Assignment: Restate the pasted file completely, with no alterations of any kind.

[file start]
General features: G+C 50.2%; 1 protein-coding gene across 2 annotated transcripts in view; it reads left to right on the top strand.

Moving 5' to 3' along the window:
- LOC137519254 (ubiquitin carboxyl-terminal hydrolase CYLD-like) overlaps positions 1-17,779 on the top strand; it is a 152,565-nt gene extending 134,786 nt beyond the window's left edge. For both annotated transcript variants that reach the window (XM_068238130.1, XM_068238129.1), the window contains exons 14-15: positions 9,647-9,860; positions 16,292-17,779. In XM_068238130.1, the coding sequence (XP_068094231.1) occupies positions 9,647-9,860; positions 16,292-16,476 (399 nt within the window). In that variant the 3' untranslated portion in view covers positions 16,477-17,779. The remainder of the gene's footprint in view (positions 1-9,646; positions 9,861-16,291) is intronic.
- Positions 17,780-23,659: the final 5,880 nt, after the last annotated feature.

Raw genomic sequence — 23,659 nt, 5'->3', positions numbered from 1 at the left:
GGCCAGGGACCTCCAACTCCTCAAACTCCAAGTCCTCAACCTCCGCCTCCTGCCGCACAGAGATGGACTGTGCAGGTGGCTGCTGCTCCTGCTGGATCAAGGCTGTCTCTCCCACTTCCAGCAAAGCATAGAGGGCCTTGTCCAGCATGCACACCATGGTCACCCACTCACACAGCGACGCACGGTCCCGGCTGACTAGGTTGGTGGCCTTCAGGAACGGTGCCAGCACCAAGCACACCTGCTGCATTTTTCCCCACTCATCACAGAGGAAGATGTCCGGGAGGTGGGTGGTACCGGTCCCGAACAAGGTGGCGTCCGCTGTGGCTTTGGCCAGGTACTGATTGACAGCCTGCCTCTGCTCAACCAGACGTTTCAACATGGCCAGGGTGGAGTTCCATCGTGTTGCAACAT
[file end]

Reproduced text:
General features: G+C 50.2%; 1 protein-coding gene across 2 annotated transcripts in view; it reads left to right on the top strand.

Moving 5' to 3' along the window:
- LOC137519254 (ubiquitin carboxyl-terminal hydrolase CYLD-like) overlaps positions 1-17,779 on the top strand; it is a 152,565-nt gene extending 134,786 nt beyond the window's left edge. For both annotated transcript variants that reach the window (XM_068238130.1, XM_068238129.1), the window contains exons 14-15: positions 9,647-9,860; positions 16,292-17,779. In XM_068238130.1, the coding sequence (XP_068094231.1) occupies positions 9,647-9,860; positions 16,292-16,476 (399 nt within the window). In that variant the 3' untranslated portion in view covers positions 16,477-17,779. The remainder of the gene's footprint in view (positions 1-9,646; positions 9,861-16,291) is intronic.
- Positions 17,780-23,659: the final 5,880 nt, after the last annotated feature.

Raw genomic sequence — 23,659 nt, 5'->3', positions numbered from 1 at the left:
GGCCAGGGACCTCCAACTCCTCAAACTCCAAGTCCTCAACCTCCGCCTCCTGCCGCACAGAGATGGACTGTGCAGGTGGCTGCTGCTCCTGCTGGATCAAGGCTGTCTCTCCCACTTCCAGCAAAGCATAGAGGGCCTTGTCCAGCATGCACACCATGGTCACCCACTCACACAGCGACGCACGGTCCCGGCTGACTAGGTTGGTGGCCTTCAGGAACGGTGCCAGCACCAAGCACACCTGCTGCATTTTTCCCCACTCATCACAGAGGAAGATGTCCGGGAGGTGGGTGGTACCGGTCCCGAACAAGGTGGCGTCCGCTGTGGCTTTGGCCAGGTACTGATTGACAGCCTGCCTCTGCTCAACCAGACGTTTCAACATGGCCAGGGTGGAGTTCCATCGTGTTGCAACAT